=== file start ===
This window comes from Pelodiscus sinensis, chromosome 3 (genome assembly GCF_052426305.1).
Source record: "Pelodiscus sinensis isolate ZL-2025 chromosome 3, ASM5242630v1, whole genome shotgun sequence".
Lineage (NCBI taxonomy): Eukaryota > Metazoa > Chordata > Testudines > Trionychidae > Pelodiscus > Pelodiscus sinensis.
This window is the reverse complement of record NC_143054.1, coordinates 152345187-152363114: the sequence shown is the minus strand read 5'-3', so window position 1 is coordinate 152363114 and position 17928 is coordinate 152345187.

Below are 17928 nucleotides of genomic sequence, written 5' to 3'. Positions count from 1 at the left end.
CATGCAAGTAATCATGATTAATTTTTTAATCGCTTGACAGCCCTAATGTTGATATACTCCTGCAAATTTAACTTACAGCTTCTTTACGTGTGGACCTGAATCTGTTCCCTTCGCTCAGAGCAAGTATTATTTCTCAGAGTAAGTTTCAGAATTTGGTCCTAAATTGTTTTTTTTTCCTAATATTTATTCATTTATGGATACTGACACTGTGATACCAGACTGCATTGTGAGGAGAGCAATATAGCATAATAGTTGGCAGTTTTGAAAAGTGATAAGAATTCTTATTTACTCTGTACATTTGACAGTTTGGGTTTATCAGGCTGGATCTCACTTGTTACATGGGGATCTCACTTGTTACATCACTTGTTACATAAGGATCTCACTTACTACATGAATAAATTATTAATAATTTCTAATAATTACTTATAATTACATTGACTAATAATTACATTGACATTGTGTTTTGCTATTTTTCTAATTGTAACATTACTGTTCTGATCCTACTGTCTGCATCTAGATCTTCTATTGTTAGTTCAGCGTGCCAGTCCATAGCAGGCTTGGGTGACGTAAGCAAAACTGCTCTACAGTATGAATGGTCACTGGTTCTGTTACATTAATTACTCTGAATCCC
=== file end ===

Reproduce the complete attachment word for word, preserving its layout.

This window comes from Pelodiscus sinensis, chromosome 3 (genome assembly GCF_052426305.1).
Source record: "Pelodiscus sinensis isolate ZL-2025 chromosome 3, ASM5242630v1, whole genome shotgun sequence".
Lineage (NCBI taxonomy): Eukaryota > Metazoa > Chordata > Testudines > Trionychidae > Pelodiscus > Pelodiscus sinensis.
This window is the reverse complement of record NC_143054.1, coordinates 152345187-152363114: the sequence shown is the minus strand read 5'-3', so window position 1 is coordinate 152363114 and position 17928 is coordinate 152345187.

Below are 17928 nucleotides of genomic sequence, written 5' to 3'. Positions count from 1 at the left end.
CATGCAAGTAATCATGATTAATTTTTTAATCGCTTGACAGCCCTAATGTTGATATACTCCTGCAAATTTAACTTACAGCTTCTTTACGTGTGGACCTGAATCTGTTCCCTTCGCTCAGAGCAAGTATTATTTCTCAGAGTAAGTTTCAGAATTTGGTCCTAAATTGTTTTTTTTTCCTAATATTTATTCATTTATGGATACTGACACTGTGATACCAGACTGCATTGTGAGGAGAGCAATATAGCATAATAGTTGGCAGTTTTGAAAAGTGATAAGAATTCTTATTTACTCTGTACATTTGACAGTTTGGGTTTATCAGGCTGGATCTCACTTGTTACATGGGGATCTCACTTGTTACATCACTTGTTACATAAGGATCTCACTTACTACATGAATAAATTATTAATAATTTCTAATAATTACTTATAATTACATTGACTAATAATTACATTGACATTGTGTTTTGCTATTTTTCTAATTGTAACATTACTGTTCTGATCCTACTGTCTGCATCTAGATCTTCTATTGTTAGTTCAGCGTGCCAGTCCATAGCAGGCTTGGGTGACGTAAGCAAAACTGCTCTACAGTATGAATGGTCACTGGTTCTGTTACATTAATTACTCTGAATCCC